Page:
While the Federal Government has now committed over $1 billion in support for Australia's aviation sector, which was first and hardest hit by the coronavirus, it has ruled out nationalising any airlines.
Speaking at the unveilling of a new $298m package for regional carriers, Deputy Prime Minister and Transport Minister Michael McCormack (pictured above) said "it is not the government's intention to nationalise airlines."
"We want them to continue to be commercial operations. We want the aviation sector to come out the other side as best it can."
McCormack's decree follows speculation that the Government might initiate a taxpayer-funded bailout of Virgin Australia, which – following seven straight years of losses, with an $88m loss for the most-recent half-year of July-December 2019 – lacks the deeper pockets of Qantas when it comes to riding out the COVID-19 storm.
How long can airlines remain in business?
While Virgin had an estimated $1.1 billion of cash on hand at the end of 2019, Credit Suisse analyst Paul Butler has advised clients that Virgin could burn $860 million of that cash stash by June and could need a further $829 million next financial year.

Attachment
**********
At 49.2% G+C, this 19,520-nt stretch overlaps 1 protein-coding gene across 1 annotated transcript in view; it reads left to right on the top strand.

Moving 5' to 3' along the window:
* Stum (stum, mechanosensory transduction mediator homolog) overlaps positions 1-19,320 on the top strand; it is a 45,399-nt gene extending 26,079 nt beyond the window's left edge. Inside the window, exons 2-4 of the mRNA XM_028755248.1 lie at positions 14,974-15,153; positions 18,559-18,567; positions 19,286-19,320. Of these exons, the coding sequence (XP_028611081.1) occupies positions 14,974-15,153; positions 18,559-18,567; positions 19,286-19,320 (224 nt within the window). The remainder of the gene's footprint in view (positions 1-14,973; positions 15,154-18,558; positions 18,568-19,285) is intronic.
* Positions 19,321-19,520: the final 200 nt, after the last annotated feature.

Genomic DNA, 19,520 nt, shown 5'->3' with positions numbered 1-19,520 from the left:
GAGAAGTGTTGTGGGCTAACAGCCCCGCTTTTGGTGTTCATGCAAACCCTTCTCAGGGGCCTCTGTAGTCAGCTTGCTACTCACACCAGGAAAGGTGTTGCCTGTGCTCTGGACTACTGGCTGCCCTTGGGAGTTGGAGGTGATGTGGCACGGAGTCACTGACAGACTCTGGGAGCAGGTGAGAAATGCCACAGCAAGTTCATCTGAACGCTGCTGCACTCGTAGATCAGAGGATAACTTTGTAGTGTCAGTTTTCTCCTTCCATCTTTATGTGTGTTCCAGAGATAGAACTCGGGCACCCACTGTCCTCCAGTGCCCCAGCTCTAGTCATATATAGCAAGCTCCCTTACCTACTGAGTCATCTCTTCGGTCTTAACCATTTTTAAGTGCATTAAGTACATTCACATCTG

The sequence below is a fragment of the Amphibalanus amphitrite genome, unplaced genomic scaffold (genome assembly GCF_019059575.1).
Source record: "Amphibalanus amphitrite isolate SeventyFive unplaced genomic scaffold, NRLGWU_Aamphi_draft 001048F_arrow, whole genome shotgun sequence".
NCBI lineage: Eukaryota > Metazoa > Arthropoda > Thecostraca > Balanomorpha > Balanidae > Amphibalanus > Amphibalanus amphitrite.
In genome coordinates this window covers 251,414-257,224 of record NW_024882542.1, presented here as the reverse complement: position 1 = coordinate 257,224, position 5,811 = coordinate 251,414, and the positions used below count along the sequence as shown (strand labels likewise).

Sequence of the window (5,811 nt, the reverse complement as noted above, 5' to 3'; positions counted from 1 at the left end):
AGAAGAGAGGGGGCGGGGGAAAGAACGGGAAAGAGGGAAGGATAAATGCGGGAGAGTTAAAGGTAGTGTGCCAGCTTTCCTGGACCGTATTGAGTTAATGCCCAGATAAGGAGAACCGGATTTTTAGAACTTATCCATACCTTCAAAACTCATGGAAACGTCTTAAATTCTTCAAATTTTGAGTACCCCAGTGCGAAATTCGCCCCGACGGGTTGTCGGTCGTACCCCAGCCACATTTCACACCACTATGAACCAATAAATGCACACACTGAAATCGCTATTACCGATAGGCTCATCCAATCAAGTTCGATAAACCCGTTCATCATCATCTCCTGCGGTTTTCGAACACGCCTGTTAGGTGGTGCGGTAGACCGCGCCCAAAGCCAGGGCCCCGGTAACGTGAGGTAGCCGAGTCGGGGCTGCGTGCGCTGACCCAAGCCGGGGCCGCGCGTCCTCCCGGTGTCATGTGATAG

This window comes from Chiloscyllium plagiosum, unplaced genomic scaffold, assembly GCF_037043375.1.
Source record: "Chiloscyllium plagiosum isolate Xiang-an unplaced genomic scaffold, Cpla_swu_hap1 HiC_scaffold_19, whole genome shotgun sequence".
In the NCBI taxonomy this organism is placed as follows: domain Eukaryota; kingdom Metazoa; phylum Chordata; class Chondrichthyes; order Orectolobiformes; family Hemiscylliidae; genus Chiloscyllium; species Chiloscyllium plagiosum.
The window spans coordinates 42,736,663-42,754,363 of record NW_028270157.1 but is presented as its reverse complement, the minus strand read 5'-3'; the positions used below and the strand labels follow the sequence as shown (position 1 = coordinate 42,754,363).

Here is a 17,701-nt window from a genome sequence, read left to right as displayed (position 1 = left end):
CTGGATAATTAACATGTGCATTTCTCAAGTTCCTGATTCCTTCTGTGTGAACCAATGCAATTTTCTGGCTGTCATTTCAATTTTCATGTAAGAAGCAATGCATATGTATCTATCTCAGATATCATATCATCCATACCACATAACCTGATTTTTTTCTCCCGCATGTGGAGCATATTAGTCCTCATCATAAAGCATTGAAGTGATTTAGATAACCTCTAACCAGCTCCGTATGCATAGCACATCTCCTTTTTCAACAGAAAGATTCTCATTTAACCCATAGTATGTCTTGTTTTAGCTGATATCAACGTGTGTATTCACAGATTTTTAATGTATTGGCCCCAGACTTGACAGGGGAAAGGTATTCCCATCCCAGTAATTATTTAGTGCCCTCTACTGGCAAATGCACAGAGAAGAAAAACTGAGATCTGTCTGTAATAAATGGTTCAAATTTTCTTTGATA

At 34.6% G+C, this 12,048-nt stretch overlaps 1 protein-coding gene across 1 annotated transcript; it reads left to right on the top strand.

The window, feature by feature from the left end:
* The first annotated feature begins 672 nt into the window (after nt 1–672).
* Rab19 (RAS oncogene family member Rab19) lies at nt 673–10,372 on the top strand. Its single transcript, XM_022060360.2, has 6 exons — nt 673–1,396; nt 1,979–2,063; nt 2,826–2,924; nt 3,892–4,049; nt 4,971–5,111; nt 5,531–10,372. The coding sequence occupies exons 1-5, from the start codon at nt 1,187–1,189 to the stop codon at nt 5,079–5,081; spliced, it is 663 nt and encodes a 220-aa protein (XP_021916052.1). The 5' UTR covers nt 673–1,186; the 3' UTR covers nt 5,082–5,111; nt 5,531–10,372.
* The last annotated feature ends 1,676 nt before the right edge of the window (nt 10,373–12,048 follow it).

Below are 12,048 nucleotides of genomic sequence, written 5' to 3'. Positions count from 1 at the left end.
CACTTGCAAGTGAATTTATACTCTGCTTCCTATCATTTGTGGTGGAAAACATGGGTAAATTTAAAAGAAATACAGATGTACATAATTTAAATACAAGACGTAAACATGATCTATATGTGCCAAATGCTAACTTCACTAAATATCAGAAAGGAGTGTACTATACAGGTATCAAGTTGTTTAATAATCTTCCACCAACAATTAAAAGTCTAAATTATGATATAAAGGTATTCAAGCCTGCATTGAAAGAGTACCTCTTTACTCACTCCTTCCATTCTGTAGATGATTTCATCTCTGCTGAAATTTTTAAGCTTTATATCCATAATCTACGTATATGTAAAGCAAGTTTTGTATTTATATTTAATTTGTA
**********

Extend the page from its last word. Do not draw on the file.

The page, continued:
In comparison, Qantas can fall back on reserves of $2.95 billion – with an additional $1 billion if needed – following a 10-year 'debt funding' loan worth $1 billion against seven of its Boeing 787-9 Dreamliners.
While there's broad support to keep the challenger flying in the name of competition and choice, Qantas CEO Alan Joyce has stressed that the Government "can’t pick winners and losers. Whatever aid is given to one particular company … has to be given to everybody in that sector."
All or none
Joyce subsequently doubled-down by saying that no lifeline should be extended to companies "that have been badly managed for 10 years”, later adding on a staff conference call that "governments are definitely not there to support a company that’s owned by Singaporeans, Chinese, Abu Dhabi and a British billionaire" (a poke at Virgin Australia's key shareholder regsiter which comprises Singapore Airlines, China's HNA Group, Etihad Airways and Richard Branson).
After Virgin Australia CEO Paul Scurrah complained about Joyce's comments to the Australian Competition and Consumer Commission, ACCC chairman Rod Sims noted that "we went into this crisis with two full-service airlines and we need to come out of this crisis with two full-service airlines."
McCormack's refusal to nationalise airlines is intended to put to rest ideas that the Federal Government could effectively take over Virgin Australia, whose share price now languishes at a low 7.2c.
However, with no end in sight for the coronavirus crisis, and a protracted recovery even when airlines do return to the skies, additional funding and support measures beyond the current $1bn bill can't be ruled out.